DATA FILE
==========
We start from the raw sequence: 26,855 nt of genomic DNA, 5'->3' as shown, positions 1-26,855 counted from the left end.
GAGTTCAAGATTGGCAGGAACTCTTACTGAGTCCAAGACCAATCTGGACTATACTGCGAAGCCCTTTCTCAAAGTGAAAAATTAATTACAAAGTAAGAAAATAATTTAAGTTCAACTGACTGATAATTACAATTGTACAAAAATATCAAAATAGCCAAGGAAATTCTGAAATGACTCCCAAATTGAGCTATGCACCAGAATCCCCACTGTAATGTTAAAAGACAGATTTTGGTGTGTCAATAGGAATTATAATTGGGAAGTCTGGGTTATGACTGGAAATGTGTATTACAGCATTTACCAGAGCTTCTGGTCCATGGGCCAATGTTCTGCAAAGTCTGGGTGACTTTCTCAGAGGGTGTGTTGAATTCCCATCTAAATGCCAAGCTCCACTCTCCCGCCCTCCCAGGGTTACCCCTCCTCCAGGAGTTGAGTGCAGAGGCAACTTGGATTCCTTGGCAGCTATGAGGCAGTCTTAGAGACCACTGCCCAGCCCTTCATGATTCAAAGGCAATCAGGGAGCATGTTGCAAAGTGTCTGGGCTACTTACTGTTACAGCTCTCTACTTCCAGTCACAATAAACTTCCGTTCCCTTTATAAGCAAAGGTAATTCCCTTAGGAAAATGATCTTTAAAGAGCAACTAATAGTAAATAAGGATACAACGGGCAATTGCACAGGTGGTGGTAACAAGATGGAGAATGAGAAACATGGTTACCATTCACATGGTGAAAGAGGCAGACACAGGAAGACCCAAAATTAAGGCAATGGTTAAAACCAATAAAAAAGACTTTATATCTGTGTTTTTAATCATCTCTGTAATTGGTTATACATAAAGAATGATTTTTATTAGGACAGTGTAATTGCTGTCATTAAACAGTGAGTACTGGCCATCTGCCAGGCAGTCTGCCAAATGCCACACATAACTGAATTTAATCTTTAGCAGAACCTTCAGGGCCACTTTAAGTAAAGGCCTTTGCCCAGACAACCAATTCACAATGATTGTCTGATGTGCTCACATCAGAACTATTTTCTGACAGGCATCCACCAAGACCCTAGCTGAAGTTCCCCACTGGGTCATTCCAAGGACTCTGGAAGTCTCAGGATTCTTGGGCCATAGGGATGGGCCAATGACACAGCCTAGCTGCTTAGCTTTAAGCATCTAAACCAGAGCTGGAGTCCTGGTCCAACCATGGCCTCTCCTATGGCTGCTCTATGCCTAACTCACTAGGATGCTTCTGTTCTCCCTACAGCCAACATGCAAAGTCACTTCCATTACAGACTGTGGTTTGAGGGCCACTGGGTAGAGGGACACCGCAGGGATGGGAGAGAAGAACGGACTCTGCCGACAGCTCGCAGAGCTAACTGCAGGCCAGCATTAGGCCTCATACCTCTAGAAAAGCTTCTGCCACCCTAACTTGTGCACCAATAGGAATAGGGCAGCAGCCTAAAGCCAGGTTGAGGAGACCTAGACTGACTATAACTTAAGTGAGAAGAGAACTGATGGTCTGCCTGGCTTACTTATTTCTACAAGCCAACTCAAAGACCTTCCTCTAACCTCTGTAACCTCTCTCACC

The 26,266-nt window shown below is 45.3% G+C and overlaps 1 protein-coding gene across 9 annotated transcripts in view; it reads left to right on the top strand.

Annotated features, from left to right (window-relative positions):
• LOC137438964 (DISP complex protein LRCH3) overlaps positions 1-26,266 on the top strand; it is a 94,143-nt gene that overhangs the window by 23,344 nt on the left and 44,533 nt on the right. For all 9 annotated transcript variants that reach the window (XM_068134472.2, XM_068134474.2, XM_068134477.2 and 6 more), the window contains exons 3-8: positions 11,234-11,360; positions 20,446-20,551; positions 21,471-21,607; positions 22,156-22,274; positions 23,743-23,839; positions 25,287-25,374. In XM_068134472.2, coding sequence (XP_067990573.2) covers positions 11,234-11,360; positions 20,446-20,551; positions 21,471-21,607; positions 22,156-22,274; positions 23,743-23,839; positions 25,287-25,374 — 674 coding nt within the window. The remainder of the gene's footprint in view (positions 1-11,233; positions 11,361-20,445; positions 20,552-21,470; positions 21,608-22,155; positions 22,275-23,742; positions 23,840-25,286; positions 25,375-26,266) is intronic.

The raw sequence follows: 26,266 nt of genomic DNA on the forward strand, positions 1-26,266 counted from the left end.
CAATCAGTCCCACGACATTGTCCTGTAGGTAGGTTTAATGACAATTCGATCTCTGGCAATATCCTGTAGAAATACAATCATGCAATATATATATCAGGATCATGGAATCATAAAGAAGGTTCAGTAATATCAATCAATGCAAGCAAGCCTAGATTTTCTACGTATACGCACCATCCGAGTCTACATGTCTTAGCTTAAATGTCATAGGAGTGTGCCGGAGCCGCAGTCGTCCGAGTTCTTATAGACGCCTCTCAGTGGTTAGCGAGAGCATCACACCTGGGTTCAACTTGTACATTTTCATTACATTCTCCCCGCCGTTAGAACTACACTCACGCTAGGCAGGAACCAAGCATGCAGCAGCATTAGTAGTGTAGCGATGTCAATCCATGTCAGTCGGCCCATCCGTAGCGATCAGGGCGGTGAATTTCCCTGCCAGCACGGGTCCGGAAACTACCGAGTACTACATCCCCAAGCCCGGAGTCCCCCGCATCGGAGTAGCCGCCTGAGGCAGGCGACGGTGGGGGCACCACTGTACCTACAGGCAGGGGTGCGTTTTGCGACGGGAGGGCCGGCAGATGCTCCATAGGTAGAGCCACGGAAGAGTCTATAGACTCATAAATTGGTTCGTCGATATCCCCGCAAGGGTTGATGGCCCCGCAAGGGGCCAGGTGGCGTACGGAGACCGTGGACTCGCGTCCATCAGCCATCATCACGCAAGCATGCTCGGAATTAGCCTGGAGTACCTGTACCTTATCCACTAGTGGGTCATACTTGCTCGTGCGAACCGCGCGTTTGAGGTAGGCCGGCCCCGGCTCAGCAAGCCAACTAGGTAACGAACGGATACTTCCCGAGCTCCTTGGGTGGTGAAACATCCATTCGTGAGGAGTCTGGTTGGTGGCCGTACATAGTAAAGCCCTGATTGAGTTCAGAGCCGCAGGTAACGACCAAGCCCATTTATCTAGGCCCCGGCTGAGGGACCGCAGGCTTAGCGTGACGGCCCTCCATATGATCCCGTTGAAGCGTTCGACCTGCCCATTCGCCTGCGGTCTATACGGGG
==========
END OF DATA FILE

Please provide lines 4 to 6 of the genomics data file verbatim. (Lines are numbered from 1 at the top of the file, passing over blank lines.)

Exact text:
Annotated features, from left to right (window-relative positions):
• LOC137438964 (DISP complex protein LRCH3) overlaps positions 1-26,266 on the top strand; it is a 94,143-nt gene that overhangs the window by 23,344 nt on the left and 44,533 nt on the right. For all 9 annotated transcript variants that reach the window (XM_068134472.2, XM_068134474.2, XM_068134477.2 and 6 more), the window contains exons 3-8: positions 11,234-11,360; positions 20,446-20,551; positions 21,471-21,607; positions 22,156-22,274; positions 23,743-23,839; positions 25,287-25,374. In XM_068134472.2, coding sequence (XP_067990573.2) covers positions 11,234-11,360; positions 20,446-20,551; positions 21,471-21,607; positions 22,156-22,274; positions 23,743-23,839; positions 25,287-25,374 — 674 coding nt within the window. The remainder of the gene's footprint in view (positions 1-11,233; positions 11,361-20,445; positions 20,552-21,470; positions 21,608-22,155; positions 22,275-23,742; positions 23,840-25,286; positions 25,375-26,266) is intronic.

The raw sequence follows: 26,266 nt of genomic DNA on the forward strand, positions 1-26,266 counted from the left end.